Ride the Wave

July 5, 2013 | By Jason Black

Duke’s OceanFest celebrates ocean sports and spreads aloha.

In Hawai’i, we greet friends, loved ones or strangers with ‘Aloha,’ which means with love. Aloha is the key word to the universal spirit of real hospitality, which makes Hawai’i renowned as the world’s center for understanding and fellowship. Try meeting or leaving people with aloha. You’ll be surprised by their reaction. I believe it and it is my creed. Aloha to you.” —Duke Paoa Kahinu Mokoe Hulikohola Kahanamoku (1890 – 1968)

The annual Duke’s OceanFest is a celebration of two things close to Hawai’i’s first Aloha ambassador’s heart: ocean sports and sharing some heartfelt aloha. Now in its 12th year, this year’s event will be held at various sites throughout Waikiki from Saturday, August 17 to Sunday, August 25, 2013. The nine-day event features a wide variety of ocean sports that Kahanamoku himself enjoyed such as longboard surfing, paddleboard racing, swimming, tandem surfing, surf polo, beach volleyball and, of course, stand-up paddling. There’s even a very popular Great Hawaiian Luau at the Waikiki Aquarium where attending guests can enjoy Hawaiian food, music and meet many of the former legends of local surfing.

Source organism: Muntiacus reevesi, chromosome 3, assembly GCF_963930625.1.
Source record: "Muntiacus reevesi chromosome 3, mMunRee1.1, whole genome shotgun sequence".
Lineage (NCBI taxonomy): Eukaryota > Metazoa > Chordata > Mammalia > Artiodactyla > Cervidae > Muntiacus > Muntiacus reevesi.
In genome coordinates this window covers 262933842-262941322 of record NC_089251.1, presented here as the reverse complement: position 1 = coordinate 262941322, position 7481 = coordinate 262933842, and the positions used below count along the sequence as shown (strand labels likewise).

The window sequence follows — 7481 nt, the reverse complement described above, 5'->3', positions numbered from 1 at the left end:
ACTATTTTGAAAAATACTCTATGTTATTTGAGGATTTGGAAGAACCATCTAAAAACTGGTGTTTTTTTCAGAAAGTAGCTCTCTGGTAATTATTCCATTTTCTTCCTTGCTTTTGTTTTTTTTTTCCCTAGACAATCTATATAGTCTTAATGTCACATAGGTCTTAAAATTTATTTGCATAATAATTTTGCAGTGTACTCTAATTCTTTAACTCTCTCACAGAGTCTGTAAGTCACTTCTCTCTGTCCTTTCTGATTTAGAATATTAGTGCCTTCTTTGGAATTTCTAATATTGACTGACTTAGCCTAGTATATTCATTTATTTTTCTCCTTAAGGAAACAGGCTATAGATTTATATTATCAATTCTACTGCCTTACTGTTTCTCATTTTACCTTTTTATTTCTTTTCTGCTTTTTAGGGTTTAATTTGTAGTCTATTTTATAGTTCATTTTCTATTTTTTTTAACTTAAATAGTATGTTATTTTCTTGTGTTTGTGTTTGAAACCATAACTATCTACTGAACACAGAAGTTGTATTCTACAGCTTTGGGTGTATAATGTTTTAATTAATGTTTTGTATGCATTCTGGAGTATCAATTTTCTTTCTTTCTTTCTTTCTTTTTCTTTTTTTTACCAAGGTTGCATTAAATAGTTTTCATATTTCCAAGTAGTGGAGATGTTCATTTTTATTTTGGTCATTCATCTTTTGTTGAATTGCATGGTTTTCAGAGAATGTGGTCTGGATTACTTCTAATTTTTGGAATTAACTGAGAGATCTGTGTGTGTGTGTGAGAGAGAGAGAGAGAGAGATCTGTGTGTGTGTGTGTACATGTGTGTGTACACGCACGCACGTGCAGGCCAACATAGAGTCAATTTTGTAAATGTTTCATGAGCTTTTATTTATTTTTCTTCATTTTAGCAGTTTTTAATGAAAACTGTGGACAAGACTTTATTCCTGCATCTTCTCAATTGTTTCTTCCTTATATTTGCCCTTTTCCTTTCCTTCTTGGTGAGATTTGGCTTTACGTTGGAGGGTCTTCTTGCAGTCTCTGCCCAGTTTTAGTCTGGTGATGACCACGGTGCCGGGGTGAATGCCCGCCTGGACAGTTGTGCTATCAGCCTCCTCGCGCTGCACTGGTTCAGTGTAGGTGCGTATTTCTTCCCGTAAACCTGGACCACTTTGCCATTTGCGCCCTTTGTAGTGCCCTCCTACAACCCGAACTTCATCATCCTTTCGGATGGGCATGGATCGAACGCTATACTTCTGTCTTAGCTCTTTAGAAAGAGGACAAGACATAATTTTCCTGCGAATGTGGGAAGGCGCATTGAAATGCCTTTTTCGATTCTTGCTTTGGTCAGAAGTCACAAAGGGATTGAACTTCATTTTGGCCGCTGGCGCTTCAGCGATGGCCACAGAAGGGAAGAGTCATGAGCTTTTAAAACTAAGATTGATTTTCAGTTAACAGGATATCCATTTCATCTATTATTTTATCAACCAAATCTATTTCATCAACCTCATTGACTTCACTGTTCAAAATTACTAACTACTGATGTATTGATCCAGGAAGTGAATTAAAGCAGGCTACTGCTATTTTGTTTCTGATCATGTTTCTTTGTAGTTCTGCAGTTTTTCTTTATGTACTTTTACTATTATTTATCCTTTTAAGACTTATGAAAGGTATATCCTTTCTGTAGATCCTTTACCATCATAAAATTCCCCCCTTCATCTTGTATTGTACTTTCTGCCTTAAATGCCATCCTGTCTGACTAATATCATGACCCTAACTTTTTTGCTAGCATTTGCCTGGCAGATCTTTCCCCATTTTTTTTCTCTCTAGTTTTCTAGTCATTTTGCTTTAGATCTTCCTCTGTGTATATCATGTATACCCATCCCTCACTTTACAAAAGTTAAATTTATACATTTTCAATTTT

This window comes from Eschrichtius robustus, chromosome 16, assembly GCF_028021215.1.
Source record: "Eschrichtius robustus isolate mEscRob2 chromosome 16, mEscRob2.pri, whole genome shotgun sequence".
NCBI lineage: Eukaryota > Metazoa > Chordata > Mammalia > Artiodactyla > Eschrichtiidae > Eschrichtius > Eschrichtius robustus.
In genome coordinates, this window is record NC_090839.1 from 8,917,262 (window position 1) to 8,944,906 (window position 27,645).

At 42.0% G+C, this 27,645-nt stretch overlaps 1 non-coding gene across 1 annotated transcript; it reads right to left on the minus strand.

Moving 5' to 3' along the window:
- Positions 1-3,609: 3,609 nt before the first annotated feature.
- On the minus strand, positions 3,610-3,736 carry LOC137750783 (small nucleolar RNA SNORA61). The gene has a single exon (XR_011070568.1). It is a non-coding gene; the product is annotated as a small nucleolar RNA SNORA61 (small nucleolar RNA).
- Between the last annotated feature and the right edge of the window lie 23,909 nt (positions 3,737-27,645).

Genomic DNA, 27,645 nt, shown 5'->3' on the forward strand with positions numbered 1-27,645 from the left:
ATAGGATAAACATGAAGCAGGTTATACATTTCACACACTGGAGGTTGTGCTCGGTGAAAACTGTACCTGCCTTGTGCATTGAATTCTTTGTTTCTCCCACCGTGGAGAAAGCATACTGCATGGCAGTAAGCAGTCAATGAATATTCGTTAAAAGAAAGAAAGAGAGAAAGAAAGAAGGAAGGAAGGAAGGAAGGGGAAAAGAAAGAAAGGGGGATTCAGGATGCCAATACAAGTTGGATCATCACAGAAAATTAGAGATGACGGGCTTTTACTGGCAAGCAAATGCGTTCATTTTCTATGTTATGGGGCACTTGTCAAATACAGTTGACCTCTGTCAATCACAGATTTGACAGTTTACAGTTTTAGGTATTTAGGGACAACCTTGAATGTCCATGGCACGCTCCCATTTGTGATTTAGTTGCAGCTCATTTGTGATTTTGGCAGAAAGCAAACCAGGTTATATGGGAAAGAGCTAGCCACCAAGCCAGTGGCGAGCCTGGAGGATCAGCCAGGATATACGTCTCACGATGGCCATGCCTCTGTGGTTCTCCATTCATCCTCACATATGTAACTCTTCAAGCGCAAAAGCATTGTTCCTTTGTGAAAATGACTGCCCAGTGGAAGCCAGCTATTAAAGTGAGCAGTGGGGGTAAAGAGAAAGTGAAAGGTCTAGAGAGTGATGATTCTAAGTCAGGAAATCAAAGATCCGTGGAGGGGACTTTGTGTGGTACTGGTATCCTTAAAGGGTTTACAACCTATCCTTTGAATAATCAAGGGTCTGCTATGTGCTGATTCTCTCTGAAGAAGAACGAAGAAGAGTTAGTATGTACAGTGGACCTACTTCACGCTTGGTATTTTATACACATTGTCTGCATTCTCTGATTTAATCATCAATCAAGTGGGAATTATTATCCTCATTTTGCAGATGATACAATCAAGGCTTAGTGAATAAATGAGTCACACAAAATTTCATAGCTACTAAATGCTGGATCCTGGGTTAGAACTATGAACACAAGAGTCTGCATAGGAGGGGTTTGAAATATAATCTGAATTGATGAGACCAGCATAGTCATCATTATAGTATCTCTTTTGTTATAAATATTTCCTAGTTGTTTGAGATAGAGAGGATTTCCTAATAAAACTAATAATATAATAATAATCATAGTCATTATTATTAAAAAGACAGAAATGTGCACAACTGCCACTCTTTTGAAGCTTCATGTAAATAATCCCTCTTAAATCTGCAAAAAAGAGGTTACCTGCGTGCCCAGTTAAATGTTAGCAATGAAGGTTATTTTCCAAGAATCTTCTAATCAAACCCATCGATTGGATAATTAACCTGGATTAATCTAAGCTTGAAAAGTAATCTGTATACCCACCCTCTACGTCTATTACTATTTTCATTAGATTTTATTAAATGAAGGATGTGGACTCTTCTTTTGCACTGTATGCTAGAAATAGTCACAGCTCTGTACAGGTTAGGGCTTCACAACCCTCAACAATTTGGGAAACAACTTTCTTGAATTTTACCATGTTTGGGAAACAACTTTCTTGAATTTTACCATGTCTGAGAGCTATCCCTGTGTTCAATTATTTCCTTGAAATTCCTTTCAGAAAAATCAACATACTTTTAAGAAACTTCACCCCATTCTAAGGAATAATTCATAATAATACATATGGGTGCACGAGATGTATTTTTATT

Chris Colgate, one of the event’s organizers, had this to say: “We want to promote Duke’s legacy of aloha and help raise funds for the ODKF’s mission of providing grants and scholarships to student athletes and organizations from Hawai’i. It’s also a great event that brings locals and visitors together to celebrate Duke’s life and the ocean he loved.”

Residents and visitors that attend can expect to have a good time and experience what Hawaiian sports are all about. “These are the sports that Duke and the Waikiki Beachboys did while spreading aloha in Hawai’i during the early 1900s,” Colgate says. “Waikiki Beach was where it all happened and where Hawai’i and its culture were introduced to the world.”

In addition to all the sun, sand and surf, Duke’s OceanFest is a fundraiser for the Outrigger Duke Kahanamoku Foundation, which supports local scholar athletes. Recently, they awarded $150,000 in scholarships and grants to Hawai’i students.

As Colgate points out, “The ODKF has helped make it possible for hundreds of student athletes to reach their potential and learn the meaning of aloha. Organizations have also benefited with support from the foundation.”

So come out to Waikiki Beach, have some ocean fun, support a great cause and enjoy some authentic aloha. Duke would go.

Learn more about Duke’s OceanFest at www.dukesoceanfest. com and the Outrigger Duke Kahanamoku Foundation at www.dukefoundation.org